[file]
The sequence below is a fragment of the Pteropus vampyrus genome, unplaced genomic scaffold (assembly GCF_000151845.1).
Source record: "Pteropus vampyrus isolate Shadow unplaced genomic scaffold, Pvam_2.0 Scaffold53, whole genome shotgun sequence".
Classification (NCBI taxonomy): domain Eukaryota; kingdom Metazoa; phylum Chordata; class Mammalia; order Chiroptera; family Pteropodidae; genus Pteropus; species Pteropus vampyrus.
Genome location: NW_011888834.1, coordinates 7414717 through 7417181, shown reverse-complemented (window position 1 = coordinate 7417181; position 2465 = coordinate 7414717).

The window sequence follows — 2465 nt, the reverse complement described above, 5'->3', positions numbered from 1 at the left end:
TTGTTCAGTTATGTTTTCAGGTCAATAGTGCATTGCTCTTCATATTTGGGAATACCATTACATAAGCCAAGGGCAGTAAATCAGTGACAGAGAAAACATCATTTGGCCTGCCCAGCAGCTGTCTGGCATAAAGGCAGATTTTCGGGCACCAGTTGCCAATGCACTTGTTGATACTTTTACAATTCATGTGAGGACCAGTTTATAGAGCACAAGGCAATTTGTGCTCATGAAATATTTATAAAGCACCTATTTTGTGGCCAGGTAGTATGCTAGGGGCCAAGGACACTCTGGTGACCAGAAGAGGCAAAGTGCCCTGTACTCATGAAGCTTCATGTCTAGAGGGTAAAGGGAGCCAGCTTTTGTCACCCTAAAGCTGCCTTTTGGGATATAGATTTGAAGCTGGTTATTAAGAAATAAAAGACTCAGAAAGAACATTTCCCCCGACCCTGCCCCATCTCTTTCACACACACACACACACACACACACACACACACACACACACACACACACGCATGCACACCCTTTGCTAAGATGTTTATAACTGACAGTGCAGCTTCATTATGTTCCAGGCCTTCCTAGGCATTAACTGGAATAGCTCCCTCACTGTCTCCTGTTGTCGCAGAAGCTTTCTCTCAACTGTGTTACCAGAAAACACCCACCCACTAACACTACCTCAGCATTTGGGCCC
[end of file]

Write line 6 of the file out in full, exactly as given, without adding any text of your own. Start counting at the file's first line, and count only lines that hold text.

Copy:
TTGTTCAGTTATGTTTTCAGGTCAATAGTGCATTGCTCTTCATATTTGGGAATACCATTACATAAGCCAAGGGCAGTAAATCAGTGACAGAGAAAACATCATTTGGCCTGCCCAGCAGCTGTCTGGCATAAAGGCAGATTTTCGGGCACCAGTTGCCAATGCACTTGTTGATACTTTTACAATTCATGTGAGGACCAGTTTATAGAGCACAAGGCAATTTGTGCTCATGAAATATTTATAAAGCACCTATTTTGTGGCCAGGTAGTATGCTAGGGGCCAAGGACACTCTGGTGACCAGAAGAGGCAAAGTGCCCTGTACTCATGAAGCTTCATGTCTAGAGGGTAAAGGGAGCCAGCTTTTGTCACCCTAAAGCTGCCTTTTGGGATATAGATTTGAAGCTGGTTATTAAGAAATAAAAGACTCAGAAAGAACATTTCCCCCGACCCTGCCCCATCTCTTTCACACACACACACACACACACACACACACACACACACACACACACACACGCATGCACACCCTTTGCTAAGATGTTTATAACTGACAGTGCAGCTTCATTATGTTCCAGGCCTTCCTAGGCATTAACTGGAATAGCTCCCTCACTGTCTCCTGTTGTCGCAGAAGCTTTCTCTCAACTGTGTTACCAGAAAACACCCACCCACTAACACTACCTCAGCATTTGGGCCC